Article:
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English 112 course syllabus
Class Video Resources
Class Internet Resources
Summer Class Schedule
Avoiding plagiarism by citing sources:
- Avoiding plagiarism and using MLA documentation style (16 min.)
- What do I need to cite? (1 min.)
- Plagiarism: You can't just change a few words! (1 min.)
- Quoting and paraphrasing (3 min.)
- Citing without quoting (3 min.)
- Citing websites (2 min.)
- Punctuating in-text citations (3 min)
- How to cite a Youtube video.
Traditional Argument Handouts/Sites
(OWL stands for Online Writing Labs) link to handbooks, workbooks,
help desks to assist you with writing problems.
Test your knowledge and misconceptions about plagiarism, and learn why and how to avoid it!
E-mail Do's and Don't's poster
created by Eng 111-03 Fall 2015. Follow this ettiquette and these protocols when emailing your professors and everyone
Grammar Instruction With Attitude: Daily grammar work out, grammar glossary, grammar exercises, MOOC (enroll in a free Massive Open Online Course), handouts, Power Point presentations, grammar videos, tips & rules--and it's actually FUN! Great stuff for teachers and for students alike.
Assistive writing and editing technologies:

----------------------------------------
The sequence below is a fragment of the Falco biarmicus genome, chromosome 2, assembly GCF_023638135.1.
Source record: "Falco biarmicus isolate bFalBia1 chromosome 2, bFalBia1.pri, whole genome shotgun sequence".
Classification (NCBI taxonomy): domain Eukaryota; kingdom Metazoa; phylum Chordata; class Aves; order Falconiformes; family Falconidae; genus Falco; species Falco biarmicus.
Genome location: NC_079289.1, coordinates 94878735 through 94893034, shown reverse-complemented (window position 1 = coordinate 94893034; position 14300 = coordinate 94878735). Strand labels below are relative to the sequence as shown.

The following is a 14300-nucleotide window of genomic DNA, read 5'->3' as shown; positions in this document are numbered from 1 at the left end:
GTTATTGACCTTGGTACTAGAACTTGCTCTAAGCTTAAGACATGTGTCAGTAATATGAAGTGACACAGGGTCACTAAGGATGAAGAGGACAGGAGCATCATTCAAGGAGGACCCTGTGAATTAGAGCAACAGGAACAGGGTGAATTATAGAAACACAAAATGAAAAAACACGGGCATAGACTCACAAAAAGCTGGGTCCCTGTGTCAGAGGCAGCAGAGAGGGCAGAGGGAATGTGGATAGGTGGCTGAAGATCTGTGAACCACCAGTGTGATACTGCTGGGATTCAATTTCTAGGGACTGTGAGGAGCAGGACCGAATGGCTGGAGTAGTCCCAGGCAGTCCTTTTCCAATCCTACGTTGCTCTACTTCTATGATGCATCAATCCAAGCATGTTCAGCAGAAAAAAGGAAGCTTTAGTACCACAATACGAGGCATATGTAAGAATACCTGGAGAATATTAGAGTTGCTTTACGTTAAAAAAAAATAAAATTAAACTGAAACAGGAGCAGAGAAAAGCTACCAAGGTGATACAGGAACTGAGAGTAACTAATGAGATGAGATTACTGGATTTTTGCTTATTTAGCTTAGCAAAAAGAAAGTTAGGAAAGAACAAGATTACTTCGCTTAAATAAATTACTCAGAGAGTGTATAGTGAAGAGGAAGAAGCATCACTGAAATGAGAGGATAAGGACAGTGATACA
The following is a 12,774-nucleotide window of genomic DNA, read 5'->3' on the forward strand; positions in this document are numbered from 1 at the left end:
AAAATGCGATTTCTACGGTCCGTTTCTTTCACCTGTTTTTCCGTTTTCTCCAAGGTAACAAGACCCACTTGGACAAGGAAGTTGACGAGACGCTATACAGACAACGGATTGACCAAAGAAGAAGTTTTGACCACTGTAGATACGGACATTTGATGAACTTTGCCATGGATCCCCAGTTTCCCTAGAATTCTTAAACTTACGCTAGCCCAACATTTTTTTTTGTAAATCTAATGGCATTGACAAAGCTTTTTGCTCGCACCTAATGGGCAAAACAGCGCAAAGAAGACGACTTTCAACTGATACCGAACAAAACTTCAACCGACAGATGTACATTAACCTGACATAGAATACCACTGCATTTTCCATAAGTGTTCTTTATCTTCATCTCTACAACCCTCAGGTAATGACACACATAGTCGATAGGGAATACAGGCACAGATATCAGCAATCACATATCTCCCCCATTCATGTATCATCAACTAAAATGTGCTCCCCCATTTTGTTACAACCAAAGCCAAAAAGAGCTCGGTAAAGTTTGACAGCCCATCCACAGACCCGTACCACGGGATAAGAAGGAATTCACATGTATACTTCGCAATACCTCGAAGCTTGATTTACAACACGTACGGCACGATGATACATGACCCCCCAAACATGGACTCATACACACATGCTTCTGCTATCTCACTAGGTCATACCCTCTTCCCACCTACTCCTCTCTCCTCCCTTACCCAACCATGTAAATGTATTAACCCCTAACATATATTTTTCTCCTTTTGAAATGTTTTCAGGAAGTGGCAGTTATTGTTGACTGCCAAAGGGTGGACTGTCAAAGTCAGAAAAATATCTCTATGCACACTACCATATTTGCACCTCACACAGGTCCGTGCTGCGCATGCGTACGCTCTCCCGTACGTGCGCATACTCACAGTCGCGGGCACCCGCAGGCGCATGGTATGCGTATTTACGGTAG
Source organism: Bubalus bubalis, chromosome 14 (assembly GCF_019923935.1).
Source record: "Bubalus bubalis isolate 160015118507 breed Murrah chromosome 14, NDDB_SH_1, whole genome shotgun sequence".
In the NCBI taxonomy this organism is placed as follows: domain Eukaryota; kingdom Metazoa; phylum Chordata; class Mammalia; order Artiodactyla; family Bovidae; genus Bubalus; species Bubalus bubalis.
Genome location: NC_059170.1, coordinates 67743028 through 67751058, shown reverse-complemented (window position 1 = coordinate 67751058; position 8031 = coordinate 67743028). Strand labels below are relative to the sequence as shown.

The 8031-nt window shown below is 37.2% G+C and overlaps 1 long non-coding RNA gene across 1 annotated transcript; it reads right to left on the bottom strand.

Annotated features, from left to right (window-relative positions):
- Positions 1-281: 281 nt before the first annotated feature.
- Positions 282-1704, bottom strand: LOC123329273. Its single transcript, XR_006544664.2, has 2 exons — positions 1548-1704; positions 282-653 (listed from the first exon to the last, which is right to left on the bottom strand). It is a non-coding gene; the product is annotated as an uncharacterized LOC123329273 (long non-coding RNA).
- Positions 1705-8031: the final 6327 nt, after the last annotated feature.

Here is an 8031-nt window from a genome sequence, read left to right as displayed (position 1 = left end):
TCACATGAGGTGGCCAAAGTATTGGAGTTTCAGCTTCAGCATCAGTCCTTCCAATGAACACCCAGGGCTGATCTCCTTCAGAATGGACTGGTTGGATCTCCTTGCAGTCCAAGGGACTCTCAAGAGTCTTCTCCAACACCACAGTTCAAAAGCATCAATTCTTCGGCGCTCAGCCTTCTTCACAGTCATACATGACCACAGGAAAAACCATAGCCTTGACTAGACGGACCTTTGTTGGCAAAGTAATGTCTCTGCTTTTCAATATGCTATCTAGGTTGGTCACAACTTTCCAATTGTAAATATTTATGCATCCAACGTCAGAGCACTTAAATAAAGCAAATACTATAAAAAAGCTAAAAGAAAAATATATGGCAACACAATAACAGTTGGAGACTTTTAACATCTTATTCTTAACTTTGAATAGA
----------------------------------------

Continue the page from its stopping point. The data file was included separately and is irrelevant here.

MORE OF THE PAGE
- The Congressional Record: Track daily debates and search for your representatives' and senators' voting records.
- Emergent: "A Real-Time Rumor Tracker"
- Fact Check.Org A Project of the Annenberg Public Policy Center: In an era of ever-increasing "fake news" sources, unreal "reality TV," entrenched political bias, science deniers, and rampant propagandizing, check your facts before you espouse your opinions or quote falsehoods.
- Fact Checker. A service of The Washington Post
- Library of Congress The largest repository of primary sources of information aside form the Internet itself--but much easier to find.
- Snopes "Welcome to Snopes.com, the definitive Internet reference source for urban legends, folklore, myths, rumors, and misinformation."
- Urban Legends "Where you'll find the most popular urban legends and be entertained with email rumors, recent internet hoaxes and stories you swore actually happened to your friend's, cousin's, pet sitter's, roommate, when she was in college."
- "Fake Or Real? How To Self-Check The News And Get The Facts" NPR, 5 Dec. 2016
- "Media Bias and Media Bastions". This webpage includes some of the resources above and many more, with related articles on topics such as conformation bias, SPJ Cpde of Ethics and more.
In-class activities: 1] Introductions and review syllabus, course policies, overview of course.
Homework assignment for Thursday, 6/7/18:
- Read and take notes on the following articles. We will discuss and then write summaries of them in class:
Thursday, 6/7/18 In-class activities: